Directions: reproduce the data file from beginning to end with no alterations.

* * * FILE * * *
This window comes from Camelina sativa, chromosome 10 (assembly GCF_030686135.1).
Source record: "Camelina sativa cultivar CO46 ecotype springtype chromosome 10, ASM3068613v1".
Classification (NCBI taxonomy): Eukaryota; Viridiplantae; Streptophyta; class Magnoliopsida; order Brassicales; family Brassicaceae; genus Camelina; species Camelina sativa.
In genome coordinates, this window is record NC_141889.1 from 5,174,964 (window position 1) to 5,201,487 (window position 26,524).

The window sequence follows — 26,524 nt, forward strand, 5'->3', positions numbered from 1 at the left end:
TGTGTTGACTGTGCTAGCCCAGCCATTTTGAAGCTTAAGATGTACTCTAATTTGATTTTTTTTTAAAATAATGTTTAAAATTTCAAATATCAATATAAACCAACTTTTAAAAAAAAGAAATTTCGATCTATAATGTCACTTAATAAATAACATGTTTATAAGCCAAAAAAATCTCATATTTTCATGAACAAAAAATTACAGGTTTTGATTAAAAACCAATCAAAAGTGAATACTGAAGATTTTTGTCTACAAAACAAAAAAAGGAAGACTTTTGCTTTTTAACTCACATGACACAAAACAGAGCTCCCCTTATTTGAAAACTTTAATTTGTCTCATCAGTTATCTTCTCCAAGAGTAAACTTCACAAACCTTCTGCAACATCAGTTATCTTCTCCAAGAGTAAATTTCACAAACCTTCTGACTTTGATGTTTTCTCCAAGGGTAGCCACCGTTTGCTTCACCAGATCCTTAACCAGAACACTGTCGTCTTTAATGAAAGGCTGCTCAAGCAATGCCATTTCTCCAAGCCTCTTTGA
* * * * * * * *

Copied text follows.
This window comes from Camelina sativa, chromosome 10 (assembly GCF_030686135.1).
Source record: "Camelina sativa cultivar CO46 ecotype springtype chromosome 10, ASM3068613v1".
Classification (NCBI taxonomy): Eukaryota; Viridiplantae; Streptophyta; class Magnoliopsida; order Brassicales; family Brassicaceae; genus Camelina; species Camelina sativa.
In genome coordinates, this window is record NC_141889.1 from 5,174,964 (window position 1) to 5,201,487 (window position 26,524).

The window sequence follows — 26,524 nt, forward strand, 5'->3', positions numbered from 1 at the left end:
TGTGTTGACTGTGCTAGCCCAGCCATTTTGAAGCTTAAGATGTACTCTAATTTGATTTTTTTTTAAAATAATGTTTAAAATTTCAAATATCAATATAAACCAACTTTTAAAAAAAAGAAATTTCGATCTATAATGTCACTTAATAAATAACATGTTTATAAGCCAAAAAAATCTCATATTTTCATGAACAAAAAATTACAGGTTTTGATTAAAAACCAATCAAAAGTGAATACTGAAGATTTTTGTCTACAAAACAAAAAAAGGAAGACTTTTGCTTTTTAACTCACATGACACAAAACAGAGCTCCCCTTATTTGAAAACTTTAATTTGTCTCATCAGTTATCTTCTCCAAGAGTAAACTTCACAAACCTTCTGCAACATCAGTTATCTTCTCCAAGAGTAAATTTCACAAACCTTCTGACTTTGATGTTTTCTCCAAGGGTAGCCACCGTTTGCTTCACCAGATCCTTAACCAGAACACTGTCGTCTTTAATGAAAGGCTGCTCAAGCAATGCCATTTCTCCAAGCCTCTTTGA